By DANYEL VANREENEN
MARTINSBURG, W.Va. — Prosecuting attorneys are the only members of law enforcement not carrying weapons, according to Jefferson County Prosecuting Attorney Matthew Harvey.
Harvey said it’s not unusual to receive threats from defendants or their family members, and under the current laws, prosecuting attorneys may be left vulnerable.
Sen. Craig Blair, R-Berkeley, and Sen. Charles Trump, R-Morgan, have proposed a bill to give prosecuting attorneys peace of mind, however.
The language in SB 230 states the purpose of the bill is to require all law enforcement agencies in West Virginia to certify qualified law-enforcement officers to carry concealed firearms nationwide. The bill would also give prosecuting attorneys and assistant prosecuting attorneys the option to carry firearms for self-defense following training. The bill would also require law enforcement agencies to provide qualified retired law-enforcement officers the opportunity to be certified to carry concealed firearms nationwide.
Berkeley County prosecuting attorney Catie Wilkes Delligatti said any prosecuting attorney wishing to take advantage of the privileges provided in the bill would receive training.
Harvey explained that under current law, prosecuting attorneys have the right to carry a concealed weapon following the same provisions and laws applicable to ordinary citizens. Harvey said the concealed carry laws don’t apply to other states like Maryland and Virginia, however.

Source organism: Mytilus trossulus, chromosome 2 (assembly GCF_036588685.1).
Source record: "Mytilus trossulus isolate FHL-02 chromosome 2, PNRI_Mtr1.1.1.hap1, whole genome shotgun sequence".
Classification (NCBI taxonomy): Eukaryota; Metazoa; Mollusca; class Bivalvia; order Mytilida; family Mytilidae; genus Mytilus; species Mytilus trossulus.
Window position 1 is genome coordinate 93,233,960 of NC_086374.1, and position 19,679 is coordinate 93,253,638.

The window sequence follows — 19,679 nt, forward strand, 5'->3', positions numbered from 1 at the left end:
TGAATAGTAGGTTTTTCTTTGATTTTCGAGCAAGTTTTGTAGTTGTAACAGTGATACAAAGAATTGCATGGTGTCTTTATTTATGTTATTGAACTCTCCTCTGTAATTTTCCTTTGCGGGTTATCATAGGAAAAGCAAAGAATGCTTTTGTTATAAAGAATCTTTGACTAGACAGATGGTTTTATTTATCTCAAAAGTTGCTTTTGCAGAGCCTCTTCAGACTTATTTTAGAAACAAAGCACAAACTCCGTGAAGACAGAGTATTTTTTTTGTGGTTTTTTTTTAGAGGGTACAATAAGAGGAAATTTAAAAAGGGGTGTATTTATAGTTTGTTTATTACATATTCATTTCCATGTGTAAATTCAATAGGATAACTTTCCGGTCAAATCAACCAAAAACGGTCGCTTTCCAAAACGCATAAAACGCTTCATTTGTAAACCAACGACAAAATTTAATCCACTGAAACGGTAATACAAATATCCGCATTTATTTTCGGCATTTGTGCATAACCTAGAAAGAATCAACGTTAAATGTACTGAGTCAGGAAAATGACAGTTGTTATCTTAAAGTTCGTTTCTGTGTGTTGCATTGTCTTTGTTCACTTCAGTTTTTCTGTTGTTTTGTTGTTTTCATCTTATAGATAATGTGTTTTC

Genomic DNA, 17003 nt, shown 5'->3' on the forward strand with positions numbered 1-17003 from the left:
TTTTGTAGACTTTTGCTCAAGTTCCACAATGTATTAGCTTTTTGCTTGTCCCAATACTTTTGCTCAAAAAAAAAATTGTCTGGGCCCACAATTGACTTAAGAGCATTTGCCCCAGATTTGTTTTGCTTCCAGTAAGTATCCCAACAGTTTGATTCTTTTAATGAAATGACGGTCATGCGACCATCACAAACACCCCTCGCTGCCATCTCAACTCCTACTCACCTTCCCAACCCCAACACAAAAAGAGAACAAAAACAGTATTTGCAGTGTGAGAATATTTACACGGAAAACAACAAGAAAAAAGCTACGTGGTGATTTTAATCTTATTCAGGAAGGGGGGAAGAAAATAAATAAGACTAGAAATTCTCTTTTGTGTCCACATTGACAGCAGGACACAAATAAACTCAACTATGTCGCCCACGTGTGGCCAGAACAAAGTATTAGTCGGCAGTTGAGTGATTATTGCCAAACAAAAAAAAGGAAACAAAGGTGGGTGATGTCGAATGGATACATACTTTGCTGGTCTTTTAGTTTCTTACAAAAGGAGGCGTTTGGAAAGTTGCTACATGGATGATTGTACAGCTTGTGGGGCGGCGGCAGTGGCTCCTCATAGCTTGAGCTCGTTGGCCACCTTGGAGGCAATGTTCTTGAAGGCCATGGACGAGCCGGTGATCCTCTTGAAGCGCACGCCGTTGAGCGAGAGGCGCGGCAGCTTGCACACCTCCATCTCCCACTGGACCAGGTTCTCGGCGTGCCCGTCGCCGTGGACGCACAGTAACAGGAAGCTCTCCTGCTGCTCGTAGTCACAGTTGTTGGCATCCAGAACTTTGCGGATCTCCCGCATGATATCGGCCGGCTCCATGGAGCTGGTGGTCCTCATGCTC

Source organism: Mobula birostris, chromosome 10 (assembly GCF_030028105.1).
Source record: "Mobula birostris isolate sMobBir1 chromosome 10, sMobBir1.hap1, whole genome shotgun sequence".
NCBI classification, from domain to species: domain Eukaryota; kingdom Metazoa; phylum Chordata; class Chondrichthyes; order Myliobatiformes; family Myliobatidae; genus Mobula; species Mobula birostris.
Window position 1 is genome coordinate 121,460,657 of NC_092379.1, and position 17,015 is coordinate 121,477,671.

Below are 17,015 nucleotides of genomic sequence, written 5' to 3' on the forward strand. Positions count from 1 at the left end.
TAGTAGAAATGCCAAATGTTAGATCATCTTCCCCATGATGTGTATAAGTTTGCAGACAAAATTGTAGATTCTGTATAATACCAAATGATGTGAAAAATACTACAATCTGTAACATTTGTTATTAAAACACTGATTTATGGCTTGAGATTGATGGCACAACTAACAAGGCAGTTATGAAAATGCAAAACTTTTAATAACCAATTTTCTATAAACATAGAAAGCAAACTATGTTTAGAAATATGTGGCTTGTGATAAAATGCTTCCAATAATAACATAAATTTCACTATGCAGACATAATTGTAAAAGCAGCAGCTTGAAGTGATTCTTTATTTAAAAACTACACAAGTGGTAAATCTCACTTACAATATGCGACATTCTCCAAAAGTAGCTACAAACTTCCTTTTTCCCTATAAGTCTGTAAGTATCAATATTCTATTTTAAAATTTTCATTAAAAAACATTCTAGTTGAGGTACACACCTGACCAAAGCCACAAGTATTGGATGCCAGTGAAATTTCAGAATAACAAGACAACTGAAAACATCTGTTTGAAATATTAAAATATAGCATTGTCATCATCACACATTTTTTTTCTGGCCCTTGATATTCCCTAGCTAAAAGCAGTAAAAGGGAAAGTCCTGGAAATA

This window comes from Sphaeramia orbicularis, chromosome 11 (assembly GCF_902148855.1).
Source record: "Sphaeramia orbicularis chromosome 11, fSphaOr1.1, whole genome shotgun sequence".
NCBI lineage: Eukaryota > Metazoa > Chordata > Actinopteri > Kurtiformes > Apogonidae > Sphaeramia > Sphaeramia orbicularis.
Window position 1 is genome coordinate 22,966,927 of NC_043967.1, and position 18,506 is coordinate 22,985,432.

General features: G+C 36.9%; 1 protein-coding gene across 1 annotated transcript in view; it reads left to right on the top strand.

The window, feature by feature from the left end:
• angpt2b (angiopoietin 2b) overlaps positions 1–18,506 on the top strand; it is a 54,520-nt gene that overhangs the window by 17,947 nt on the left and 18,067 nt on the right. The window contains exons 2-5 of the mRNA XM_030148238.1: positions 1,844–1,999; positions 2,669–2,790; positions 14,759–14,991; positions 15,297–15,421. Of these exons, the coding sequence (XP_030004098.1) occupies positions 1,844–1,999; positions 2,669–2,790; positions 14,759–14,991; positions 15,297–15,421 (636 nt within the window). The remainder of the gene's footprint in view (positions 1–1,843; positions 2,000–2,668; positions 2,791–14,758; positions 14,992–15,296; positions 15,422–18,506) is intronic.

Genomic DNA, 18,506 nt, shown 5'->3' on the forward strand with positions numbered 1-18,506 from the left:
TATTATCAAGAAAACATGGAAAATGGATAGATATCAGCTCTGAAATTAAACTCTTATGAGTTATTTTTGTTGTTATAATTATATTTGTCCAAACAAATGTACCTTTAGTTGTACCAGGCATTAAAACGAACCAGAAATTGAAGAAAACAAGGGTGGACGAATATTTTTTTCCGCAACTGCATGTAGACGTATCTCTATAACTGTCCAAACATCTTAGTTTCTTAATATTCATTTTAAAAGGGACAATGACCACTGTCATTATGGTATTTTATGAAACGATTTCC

“I’m vulnerable if I go to Hagerstown for dinner with my family,” Harvey said. “The proposed bill would allow prosecuting attorneys to go to other states and still protect ourselves.”
According to Blair, the bill would also grant prosecutors and assistant prosecutors arrest powers for violations of state and federal laws and violations of West Virginia rules of criminal procedure committed in their presence, and within the confines of the courthouse.
“There shall be in place in the office of the prosecuting attorney a requirement that the prosecuting attorney and assistant prosecuting attorneys must regularly qualify in the use of a firearm with standards therefore which are equal to or exceed those required of sheriff’s deputies in the county in which the prosecuting attorney was elected or appointed,” the proposed bill states.
Harvey and Delligatti said it’s not unusual for prosecuting attorneys to receive threats. All threats are taken seriously and investigated, but Harvey is also concerned about the individuals who might not make threats, but may act violently if they see an opportunity in a public place.
“This bill would give me some peace of mind,” Harvey said. “It would put prosecuting attorneys on the same footing as other law enforcement officers.”
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